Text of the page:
Wednesday, May 12, 2010

Sarah Quigley

Sarah Quigley is the author of TMI, her first YA novel.

A couple of weeks ago I asked her what she was reading. Her reply:
I rarely read books I don’t like because I’m always getting great recommendations from my writer friends. I regularly share my thoughts about kick-ass books on my blog. Here are some of my favorites from the past few months:

How to Say Good-Bye in Robot by Natalie Standiford

While most seniors would enter a new school hoping to party with the popular kids, Beatrice would rather stay up late listening to a quirky call-in radio show and patrol bookstores with Jonah. Nicknamed Robot Girl and Ghost Boy, the two strike up an unusual friendship that hovers near romance but can’t seem to land.

I loved the way Standiford made Beatrice cynical but not overly bitter, allowing herself to finally care about someone while pushing away the in crowd. Beatrice and Jonah choose to be outsiders, and it’s a refreshing change from the usual YA storyline in which the protagonists try to fit in at all costs.

If I Stay by Gayle Forman

I read If I Stay almost a year ago and continue to think about it often. Seventeen-year-old Mia is in a car accident that puts her in a coma, kills her parents, and leaves her brother in critical condition. The story alternates between the present, as Mia’s loved ones rally around her at the hospital, and the past, which paints a portrait of a wholly likable, closely-knit family. Mia knows she must choose between the present and the past, life and death. Will she join her family?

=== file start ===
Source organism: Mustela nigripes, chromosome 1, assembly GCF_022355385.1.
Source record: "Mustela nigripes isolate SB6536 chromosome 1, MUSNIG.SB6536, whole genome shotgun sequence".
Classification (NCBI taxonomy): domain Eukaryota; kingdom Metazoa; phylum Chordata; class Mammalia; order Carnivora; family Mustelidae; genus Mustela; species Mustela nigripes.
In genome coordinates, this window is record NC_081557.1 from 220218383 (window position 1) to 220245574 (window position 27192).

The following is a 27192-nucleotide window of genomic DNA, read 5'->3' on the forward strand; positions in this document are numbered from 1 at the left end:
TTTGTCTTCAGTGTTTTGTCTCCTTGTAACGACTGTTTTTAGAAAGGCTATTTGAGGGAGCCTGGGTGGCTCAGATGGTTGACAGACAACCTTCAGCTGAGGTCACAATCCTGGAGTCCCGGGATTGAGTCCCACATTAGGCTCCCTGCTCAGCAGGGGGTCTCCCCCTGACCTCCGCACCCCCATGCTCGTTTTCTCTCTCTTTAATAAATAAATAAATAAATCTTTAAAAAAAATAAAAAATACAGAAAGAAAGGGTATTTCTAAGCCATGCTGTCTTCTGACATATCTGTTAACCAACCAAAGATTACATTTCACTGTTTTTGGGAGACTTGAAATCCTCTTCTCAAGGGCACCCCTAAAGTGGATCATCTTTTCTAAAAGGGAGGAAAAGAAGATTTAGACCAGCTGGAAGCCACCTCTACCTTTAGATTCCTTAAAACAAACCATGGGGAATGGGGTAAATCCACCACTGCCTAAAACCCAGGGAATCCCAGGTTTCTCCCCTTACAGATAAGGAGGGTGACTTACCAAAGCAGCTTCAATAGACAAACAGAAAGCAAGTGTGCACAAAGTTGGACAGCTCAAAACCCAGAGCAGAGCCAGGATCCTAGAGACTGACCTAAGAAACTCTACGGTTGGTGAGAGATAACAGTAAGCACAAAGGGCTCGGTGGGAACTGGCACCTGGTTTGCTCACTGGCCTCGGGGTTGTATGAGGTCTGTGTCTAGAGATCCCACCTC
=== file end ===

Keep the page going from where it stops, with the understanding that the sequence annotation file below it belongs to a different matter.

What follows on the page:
Forman presents this tragedy with masterful grace. It would have been easy for this book to become heavy-handed and utterly depressing. As I read, my sadness for Mia was tinged with hope. I felt such a connection to this family, it was as if I were sitting at their kitchen table. Forman pulled me into a beautiful, loving world.

The Dead-Tossed Waves by Carrie Ryan

This is the companion to Ryan’s smash debut, The Forest of Hands and Teeth. It’s about the zombie apocalypse. Let me clarify up front that I am not the sort of person who typically enjoys books about zombies, vampires, and other manner of paranormal freakitude. Yet I gobbled up these two books faster than a Breaker the Dark City (you’ll have to read the book to get the references).

Why? Let me count the ways:

1. Gorgeous, lyrical prose
2. Sprays of blood
3. Ever-escalating tension and suspense
4. Zombie love triangle
5. Nautical theme

So if you enjoy shallow breathing and white knuckles, this is the book for you.
Read an excerpt from TMI, and learn more about the book and author at Sarah Quigley's website.

My Book, The Movie: TMI.

--Marshal Zeringue